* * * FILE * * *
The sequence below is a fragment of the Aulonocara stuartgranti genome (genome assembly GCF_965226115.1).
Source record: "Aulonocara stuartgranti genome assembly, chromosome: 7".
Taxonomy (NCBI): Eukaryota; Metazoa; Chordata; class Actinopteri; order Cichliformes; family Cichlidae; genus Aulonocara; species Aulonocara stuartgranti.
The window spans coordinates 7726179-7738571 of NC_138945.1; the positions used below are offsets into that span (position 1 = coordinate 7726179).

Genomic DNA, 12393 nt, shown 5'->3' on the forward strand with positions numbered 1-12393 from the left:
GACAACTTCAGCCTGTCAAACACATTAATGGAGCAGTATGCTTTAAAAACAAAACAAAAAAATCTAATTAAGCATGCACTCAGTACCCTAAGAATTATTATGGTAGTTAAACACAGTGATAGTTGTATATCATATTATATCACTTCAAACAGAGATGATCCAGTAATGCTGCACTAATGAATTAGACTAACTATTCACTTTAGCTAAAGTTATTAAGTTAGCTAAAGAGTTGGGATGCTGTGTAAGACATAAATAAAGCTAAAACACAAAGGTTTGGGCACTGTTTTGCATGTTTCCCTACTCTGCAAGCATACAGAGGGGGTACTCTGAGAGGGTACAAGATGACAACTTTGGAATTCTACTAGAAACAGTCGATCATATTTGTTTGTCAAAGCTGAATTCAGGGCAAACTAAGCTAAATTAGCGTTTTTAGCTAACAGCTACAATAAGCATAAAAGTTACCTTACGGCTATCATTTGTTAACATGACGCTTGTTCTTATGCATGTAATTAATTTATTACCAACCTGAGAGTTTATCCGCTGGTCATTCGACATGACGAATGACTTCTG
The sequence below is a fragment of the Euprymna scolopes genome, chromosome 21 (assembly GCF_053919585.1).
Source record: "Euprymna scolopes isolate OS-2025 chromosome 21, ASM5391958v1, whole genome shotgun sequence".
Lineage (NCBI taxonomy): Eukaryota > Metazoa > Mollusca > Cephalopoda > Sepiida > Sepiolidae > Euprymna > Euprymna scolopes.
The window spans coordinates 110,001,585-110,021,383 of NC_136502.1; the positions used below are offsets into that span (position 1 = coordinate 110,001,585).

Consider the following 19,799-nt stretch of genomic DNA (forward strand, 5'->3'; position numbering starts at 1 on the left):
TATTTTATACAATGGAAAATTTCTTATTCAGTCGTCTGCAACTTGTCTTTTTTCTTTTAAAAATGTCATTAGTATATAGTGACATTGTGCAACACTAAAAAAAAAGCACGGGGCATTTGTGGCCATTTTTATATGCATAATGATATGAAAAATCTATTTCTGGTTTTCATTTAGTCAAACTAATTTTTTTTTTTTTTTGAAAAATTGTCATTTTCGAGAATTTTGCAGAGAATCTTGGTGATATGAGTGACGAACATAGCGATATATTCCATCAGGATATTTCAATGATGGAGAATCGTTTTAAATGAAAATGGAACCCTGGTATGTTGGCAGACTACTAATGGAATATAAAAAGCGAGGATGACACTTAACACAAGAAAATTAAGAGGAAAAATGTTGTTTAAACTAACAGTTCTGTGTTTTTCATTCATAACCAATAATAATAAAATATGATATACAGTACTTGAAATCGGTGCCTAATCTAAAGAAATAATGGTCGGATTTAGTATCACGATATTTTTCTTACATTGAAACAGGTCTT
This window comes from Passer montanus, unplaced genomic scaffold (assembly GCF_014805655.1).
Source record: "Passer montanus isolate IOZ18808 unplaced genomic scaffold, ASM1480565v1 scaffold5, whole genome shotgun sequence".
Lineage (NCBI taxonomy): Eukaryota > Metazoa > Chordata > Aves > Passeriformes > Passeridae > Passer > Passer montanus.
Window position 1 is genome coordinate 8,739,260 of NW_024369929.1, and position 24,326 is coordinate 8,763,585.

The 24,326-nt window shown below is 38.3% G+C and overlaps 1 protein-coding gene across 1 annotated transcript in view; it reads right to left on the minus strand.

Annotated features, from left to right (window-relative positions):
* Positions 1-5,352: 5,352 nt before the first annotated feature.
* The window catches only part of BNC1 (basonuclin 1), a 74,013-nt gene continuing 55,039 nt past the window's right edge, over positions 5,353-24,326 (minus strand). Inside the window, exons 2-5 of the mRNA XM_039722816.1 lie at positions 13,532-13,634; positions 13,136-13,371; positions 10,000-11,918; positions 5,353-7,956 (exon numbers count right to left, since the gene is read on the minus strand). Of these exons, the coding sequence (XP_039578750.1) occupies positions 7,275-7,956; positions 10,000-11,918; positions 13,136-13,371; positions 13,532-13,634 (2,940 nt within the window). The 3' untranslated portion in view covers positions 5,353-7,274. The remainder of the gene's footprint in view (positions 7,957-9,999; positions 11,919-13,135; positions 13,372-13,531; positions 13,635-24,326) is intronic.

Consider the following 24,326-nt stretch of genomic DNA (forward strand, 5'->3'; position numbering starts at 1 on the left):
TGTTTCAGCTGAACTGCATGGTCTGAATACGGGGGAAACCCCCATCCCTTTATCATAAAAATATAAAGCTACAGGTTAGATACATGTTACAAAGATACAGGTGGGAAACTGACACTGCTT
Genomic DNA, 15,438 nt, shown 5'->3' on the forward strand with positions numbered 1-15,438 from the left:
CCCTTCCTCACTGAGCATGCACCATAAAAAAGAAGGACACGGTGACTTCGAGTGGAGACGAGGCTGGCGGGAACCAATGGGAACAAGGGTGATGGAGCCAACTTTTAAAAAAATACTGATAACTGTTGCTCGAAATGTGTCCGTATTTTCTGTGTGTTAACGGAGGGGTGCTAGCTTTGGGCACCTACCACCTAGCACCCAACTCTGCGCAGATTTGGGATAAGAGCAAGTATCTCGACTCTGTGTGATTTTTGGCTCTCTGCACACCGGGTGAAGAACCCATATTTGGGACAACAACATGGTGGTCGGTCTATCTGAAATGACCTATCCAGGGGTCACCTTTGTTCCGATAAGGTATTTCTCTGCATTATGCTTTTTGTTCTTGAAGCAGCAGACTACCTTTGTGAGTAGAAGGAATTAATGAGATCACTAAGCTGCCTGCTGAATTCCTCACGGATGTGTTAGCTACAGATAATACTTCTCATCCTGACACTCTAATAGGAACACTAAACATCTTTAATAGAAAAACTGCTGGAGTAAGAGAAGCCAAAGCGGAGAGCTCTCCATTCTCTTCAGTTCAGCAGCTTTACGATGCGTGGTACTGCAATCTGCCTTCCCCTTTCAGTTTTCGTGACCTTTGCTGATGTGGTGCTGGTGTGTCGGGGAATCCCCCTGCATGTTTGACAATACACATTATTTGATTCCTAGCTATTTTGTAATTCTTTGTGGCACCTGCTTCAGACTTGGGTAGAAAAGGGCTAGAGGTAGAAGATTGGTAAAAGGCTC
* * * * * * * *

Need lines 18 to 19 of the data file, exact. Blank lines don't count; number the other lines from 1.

Annotated features, from left to right (window-relative positions):
* Positions 1-5,352: 5,352 nt before the first annotated feature.